Multifunctional circuits printed in a single process
Image credit: Dreamstime
A team of researchers based at the University of Nottingham’s Centre for Additive Manufacturing have demonstrated a method for efficiently 3D-printing fully functional circuits containing different materials.
Printing electronic components allows for the rapid manufacture of flexible, low-cost devices. These printed devices typically use just one material, meaning that the printed components can only perform limited functions.
Multifunctional additive manufacturing, however, involves printing multiple materials from a single 3D printer to create more complex components with a range of functions. Printing electronic devices containing different materials (metallic inks to form conductors and polymeric inks to form insulators) requires a range of heat sources such as ovens or hot plates to solidify each material. This renders the process highly inefficient, particularly when hundreds of layers are required to form a component.
“The main limitation of current methods is the way that the conductive ink is converted from liquid to a solid counterpart,” Dr Ehab Saleh, of the Centre for Additive Manufacturing, told E&T.
“Usually this is achieved by heat using conventional heat sources at temperatures around or above 150°C […] such temperatures are usually destructive to polymers, hence it limits the number of layers that can be printed containing both [conductors and insulators] to form only 2D or 2.5D structures.”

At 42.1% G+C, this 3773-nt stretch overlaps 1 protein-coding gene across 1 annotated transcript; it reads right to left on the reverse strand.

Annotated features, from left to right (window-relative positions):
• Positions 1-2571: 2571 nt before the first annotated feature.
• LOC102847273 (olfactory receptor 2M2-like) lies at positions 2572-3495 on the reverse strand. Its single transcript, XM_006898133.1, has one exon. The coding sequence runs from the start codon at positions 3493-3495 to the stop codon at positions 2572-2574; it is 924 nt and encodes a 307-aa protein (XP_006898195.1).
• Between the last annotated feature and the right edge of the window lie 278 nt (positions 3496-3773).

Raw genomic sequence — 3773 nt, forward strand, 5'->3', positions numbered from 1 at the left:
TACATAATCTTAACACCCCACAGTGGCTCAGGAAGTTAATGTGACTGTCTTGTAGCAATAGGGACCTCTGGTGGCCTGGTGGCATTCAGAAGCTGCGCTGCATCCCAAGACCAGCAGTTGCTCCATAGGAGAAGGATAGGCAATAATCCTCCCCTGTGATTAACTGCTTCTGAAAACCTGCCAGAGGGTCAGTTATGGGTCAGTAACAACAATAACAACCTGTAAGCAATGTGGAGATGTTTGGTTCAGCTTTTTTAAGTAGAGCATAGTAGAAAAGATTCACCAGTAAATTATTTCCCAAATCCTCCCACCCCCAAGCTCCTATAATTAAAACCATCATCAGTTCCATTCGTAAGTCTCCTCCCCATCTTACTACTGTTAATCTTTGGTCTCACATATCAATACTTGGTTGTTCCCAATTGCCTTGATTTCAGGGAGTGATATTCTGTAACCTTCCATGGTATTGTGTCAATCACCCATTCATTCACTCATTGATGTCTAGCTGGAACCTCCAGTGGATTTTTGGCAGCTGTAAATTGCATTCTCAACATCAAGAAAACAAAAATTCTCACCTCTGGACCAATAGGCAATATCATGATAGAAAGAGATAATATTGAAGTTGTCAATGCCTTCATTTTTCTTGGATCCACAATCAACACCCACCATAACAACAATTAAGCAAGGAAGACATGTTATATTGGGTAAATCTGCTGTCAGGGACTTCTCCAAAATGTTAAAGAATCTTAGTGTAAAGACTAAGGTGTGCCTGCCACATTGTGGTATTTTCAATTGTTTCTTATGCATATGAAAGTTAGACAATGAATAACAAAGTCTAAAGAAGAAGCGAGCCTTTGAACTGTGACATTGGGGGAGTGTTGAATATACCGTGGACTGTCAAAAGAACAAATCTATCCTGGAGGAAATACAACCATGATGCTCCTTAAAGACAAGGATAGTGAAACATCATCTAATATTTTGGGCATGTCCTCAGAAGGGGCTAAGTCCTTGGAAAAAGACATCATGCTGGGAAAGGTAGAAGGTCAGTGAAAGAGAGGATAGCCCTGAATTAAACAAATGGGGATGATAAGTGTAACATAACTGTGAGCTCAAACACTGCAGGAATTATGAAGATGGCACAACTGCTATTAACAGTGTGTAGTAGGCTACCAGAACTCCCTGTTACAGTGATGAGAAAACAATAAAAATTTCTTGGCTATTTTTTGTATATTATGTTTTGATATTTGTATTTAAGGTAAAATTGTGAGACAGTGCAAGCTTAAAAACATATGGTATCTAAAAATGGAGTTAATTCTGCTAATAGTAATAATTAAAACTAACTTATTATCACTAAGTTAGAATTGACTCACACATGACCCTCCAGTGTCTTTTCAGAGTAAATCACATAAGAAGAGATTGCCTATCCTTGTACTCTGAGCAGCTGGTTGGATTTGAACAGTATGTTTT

Dr Saleh and his colleagues at the centre have developed a new approach to printing multifunctional circuits, which combines standard 2D printed electronics with 3D printing and allows multifunctional circuits to be printed more efficiently.
The researchers found that silver nanoparticles in conductive inks are capable of efficiently absorbing UV light. When this light is absorbed, it heats the ink, causing the solvents in the ink to evaporate, and the nanoparticles to fuse. Due to the heat being localised, this method does not damage printed polymers nearby, but the same light source can be used to photo-cure polymeric ink.
“Hence a single apparatus – an LED-based UV light – was used to solidify conductive and insulator inks in one structure with minimal effect of one material over the other,” said Dr Saleh.
Through this approach the researchers demonstrated that it is possible to print the conductive and insulating components in a single, streamlined process, with each layer setting in less than 60 seconds.
This could allow for the manufacture of fully functional electronic components, such as 3D antennas and sensors. In a single process, the researchers say, it would be possible to print a wristband with pressure sensors and wireless communication circuitry. Already, the project has led to collaborations to develop medical equipment, structures for harvesting solar energy and other devices.
“Being able to 3D-print conductive and dielectric materials [insulators] in a single structure with the high precision that inkjet printing offers will enable the fabrication of fully customised electronic components,” said Professor Chris Tuck, professor of materials engineering at the University of Nottingham.
“You don’t have to select standard values for capacitors when you design a circuit, you just set the value and the printer will produce the component for you.”